Are the nests close together? Mine will also fight if other birds are too close to their 'nests', which can happen accidentally if the nests are placed side by side.
I do have a spare cage, but it's a bit small.
 

fashionfobie

Rollerblading along the road
Celebirdy of the Month
Mayor of the Avenue
Avenue Spotlight Award
Joined
1/4/19
Messages
4,940
Location
Qld, Australia
Real Name
Natalie
If they are preventing one another from eating, you may need to seperate them.

How many feeding ports do you have? Are the feeding ports separated?
 

Johnny99

Meeting neighbors
Joined
3/26/22
Messages
61
If they are preventing one another from eating, you may need to seperate them.

How many feeding ports do you have? Are the feeding ports separated?
They're not necessarily preventing one another from eating, it's just that about 50% of the time, one (always the same one) chases the other. They have 3 feeding ports and a LOT of millet sprays hanging around in the cage. I could try to put more feeders into the cage but I'm not sure if it's gonna be helpful. At times they get along fine, even to the point of sitting in the same nest at the same time, and at other times one is getting chased around the cage like mad.
 

fashionfobie

Rollerblading along the road
Celebirdy of the Month
Mayor of the Avenue
Avenue Spotlight Award
Joined
1/4/19
Messages
4,940
Location
Qld, Australia
Real Name
Natalie
3 ports should be enough. I usually suggest one more port than the number of birds.

It is natural for zebras to have a few squabbles and a little bickering. The concern is you saying how it is unending. If they are stressing each other out that can increase the risk for illness. This is especially true if one bird is getting bullied more over the other.

I would say my two boys squabble at least once a day... usually over a disagreement about leaf placement. (Peppy moves a leaf, Zippy rejects the leaf, etc) But they normally resolve this dispute quickly. They are chummy the rest of the time, preening each other, eating seeds and bathing.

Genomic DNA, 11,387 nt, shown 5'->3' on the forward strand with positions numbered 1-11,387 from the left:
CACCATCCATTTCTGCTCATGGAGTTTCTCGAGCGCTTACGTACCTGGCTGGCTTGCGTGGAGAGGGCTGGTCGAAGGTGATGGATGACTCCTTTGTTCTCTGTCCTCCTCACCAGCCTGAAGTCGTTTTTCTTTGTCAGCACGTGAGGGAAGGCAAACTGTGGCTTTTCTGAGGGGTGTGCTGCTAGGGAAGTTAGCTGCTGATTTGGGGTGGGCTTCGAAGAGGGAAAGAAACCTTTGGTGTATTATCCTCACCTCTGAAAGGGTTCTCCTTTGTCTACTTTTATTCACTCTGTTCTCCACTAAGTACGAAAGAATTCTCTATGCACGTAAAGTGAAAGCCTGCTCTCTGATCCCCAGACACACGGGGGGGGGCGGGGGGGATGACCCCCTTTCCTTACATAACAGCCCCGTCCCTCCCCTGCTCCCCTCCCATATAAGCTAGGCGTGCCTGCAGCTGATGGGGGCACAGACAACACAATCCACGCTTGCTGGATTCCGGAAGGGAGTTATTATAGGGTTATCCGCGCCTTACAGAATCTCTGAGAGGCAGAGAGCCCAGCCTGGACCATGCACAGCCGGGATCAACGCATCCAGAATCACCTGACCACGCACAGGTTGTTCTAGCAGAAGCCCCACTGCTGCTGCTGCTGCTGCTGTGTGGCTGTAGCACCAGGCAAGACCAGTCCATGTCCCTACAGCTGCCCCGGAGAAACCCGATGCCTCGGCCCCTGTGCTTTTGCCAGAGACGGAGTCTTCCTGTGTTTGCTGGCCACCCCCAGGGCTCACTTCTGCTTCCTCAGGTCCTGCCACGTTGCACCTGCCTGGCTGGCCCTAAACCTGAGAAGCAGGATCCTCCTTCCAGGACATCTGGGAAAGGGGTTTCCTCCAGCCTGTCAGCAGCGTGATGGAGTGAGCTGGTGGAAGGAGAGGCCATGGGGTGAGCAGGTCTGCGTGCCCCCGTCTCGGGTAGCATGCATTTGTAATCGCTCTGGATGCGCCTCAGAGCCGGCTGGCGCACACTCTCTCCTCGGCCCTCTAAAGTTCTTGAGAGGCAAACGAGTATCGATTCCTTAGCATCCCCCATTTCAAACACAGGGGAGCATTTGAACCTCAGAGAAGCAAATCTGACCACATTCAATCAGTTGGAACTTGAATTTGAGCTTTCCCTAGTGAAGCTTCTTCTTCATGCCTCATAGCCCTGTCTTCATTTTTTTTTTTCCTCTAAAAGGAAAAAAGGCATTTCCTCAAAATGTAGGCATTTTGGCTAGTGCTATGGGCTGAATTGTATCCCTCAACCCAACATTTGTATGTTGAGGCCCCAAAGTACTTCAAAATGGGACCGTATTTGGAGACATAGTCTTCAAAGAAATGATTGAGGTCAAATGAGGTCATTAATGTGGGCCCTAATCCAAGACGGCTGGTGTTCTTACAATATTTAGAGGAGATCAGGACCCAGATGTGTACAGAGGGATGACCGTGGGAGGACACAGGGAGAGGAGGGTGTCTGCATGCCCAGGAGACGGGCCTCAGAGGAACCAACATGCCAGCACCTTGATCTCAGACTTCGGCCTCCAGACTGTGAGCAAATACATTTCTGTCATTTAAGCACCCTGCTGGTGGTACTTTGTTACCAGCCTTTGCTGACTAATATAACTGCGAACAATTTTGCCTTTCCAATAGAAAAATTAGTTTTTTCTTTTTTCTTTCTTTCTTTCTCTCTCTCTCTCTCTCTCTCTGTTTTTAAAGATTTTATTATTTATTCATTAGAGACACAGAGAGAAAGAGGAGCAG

If your girls are having long sustained fights it may be best to either seperate them or consider a larger aviary and increasing your flock size.
 

Johnny99

Meeting neighbors
Joined
3/26/22
Messages
61
3 ports should be enough. I usually suggest one more port than the number of birds.

It is natural for zebras to have a few squabbles and a little bickering. The concern is you saying how it is unending. If they are stressing each other out that can increase the risk for illness. This is especially true if one bird is getting bullied more over the other.

I would say my two boys squabble at least once a day... usually over a disagreement about leaf placement. (Peppy moves a leaf, Zippy rejects the leaf, etc) But they normally resolve this dispute quickly. They are chummy the rest of the time, preening each other, eating seeds and bathing.

If your girls are having long sustained fights it may be best to either seperate them or consider a larger aviary and increasing your flock size.
Should I separate them permanently, or temporarily, so that the bullied female can sit on the eggs for a while in the hope that it would make her stop laying eggs? She had a pause (6 days) but now she's back to laying eggs...
 

fashionfobie

Rollerblading along the road
Celebirdy of the Month
Mayor of the Avenue
Avenue Spotlight Award
Joined
1/4/19
Messages
4,940
Location
Qld, Australia
Real Name
Natalie
Should I separate them permanently, or temporarily, so that the bullied female can sit on the eggs for a while in the hope that it would make her stop laying eggs? She had a pause (6 days) but now she's back to laying eggs...
In my opinion if you seperate them it could be temporary. However you should reintroduce them into a radical different cage layout.

It may be very hard to ever get her to fully stop laying. Make sure she always has access to water soluble calcium (such as shell grit).
 

Johnny99

Meeting neighbors
Joined
3/26/22
Messages
61
In my opinion if you seperate them it could be temporary. However you should reintroduce them into a radical different cage layout.

It may be very hard to ever get her to fully stop laying. Make sure she always has access to water soluble calcium (such as shell grit).
How long should I let them have the nests?
 

fashionfobie

Rollerblading along the road
Celebirdy of the Month